An overview of a strategy for the molecular analysis of class II major histocompatibility complex (Ia) gene product structure-function relationships is presented, and results obtained to date by using this approach are summarized. The A(β), A(α), E(α), and E(β) genes have been cloned and sequenced to yield information on gene organization and primary protein sequence. Comparison of sequences from allelic forms of these genes show the NH2-terminal domain to be the locus of most intraspecies polymorphism. Transfection of I-A(α) and A(β) genes into B lymphoma cells or L cells has generated cells expressing the transfected gene products on their membrane. Such Ia+ transfectants present antigen to various T cells, which use the expressed I-A as a restriction element. Exon shuffling has shown the β1 domain of A(β) to play a predominant role in such restricted antigen recognition. Preliminary data refining this analysis to sites within β1, as well as data on control of α:β chain association, are reviewed, and future prospects for use of this approach in resolving questions of immunological interest are discussed.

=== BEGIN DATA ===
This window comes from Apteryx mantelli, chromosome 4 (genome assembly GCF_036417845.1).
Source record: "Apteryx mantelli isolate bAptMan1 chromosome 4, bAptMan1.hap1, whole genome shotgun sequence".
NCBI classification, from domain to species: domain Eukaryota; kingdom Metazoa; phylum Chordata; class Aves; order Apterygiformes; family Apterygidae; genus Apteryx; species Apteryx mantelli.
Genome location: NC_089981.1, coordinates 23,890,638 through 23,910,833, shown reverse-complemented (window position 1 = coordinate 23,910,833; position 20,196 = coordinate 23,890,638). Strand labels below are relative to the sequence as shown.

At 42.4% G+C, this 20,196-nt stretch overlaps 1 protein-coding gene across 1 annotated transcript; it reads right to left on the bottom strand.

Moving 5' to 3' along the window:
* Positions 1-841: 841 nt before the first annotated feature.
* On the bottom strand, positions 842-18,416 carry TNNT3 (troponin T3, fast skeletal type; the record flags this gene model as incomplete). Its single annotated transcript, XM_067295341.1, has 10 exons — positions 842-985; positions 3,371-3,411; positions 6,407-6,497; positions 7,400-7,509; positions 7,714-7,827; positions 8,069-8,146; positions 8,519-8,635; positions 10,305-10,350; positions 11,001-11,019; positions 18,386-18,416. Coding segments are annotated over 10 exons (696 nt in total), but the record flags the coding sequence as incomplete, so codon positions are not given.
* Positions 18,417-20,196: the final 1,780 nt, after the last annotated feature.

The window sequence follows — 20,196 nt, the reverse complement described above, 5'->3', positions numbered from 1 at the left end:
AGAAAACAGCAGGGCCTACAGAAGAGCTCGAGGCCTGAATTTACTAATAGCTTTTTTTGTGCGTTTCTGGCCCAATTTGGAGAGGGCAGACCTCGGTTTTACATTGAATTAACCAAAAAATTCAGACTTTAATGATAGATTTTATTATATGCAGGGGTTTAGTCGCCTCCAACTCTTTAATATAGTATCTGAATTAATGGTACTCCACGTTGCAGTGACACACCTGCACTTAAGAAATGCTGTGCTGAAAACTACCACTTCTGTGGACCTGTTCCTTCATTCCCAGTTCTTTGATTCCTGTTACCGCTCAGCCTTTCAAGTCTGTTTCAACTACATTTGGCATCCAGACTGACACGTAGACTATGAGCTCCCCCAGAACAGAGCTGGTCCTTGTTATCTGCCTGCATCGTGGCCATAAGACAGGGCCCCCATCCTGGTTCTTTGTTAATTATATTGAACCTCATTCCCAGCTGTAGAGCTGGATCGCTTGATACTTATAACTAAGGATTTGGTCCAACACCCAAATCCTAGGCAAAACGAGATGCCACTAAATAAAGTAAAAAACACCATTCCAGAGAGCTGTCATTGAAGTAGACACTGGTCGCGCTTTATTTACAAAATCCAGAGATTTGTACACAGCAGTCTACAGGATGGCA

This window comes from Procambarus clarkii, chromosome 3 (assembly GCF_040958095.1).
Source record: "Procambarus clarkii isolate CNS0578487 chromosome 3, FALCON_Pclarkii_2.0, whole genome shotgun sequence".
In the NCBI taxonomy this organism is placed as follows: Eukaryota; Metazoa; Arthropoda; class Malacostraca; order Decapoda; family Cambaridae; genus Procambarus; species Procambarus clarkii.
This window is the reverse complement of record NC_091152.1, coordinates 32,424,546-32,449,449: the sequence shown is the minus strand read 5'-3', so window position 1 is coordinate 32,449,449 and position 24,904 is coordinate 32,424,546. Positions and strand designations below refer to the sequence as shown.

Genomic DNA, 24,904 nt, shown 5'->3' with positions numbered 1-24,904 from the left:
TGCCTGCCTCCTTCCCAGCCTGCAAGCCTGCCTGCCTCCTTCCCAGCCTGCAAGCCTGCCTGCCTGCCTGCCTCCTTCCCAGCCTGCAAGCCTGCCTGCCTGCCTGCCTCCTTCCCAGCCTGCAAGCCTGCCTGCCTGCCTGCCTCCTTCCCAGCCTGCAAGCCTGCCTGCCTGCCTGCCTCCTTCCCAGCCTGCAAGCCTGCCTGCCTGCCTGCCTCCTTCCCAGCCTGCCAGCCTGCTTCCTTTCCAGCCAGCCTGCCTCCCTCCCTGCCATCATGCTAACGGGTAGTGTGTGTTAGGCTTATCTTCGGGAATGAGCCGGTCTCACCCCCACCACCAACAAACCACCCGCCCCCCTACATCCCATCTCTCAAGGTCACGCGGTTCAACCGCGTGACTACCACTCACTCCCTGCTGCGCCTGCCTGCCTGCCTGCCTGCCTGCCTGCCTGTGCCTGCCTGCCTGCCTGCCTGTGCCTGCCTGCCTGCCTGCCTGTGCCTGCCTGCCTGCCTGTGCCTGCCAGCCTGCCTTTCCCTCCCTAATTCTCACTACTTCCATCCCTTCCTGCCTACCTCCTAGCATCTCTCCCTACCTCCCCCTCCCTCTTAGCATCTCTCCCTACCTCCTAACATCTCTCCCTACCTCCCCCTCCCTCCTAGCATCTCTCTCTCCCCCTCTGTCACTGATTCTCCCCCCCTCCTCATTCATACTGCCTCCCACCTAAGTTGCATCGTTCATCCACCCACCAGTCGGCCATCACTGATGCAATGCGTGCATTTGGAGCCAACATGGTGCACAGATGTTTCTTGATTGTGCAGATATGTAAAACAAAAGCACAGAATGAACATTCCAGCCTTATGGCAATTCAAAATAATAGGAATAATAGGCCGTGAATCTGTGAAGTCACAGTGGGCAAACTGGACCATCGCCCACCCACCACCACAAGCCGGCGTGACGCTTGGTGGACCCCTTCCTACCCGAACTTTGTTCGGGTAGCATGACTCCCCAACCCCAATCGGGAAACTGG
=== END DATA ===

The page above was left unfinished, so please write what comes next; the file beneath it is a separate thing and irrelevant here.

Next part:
|Original language||English (US)|
|Number of pages||6|
|State||Published - Dec 1 1985|
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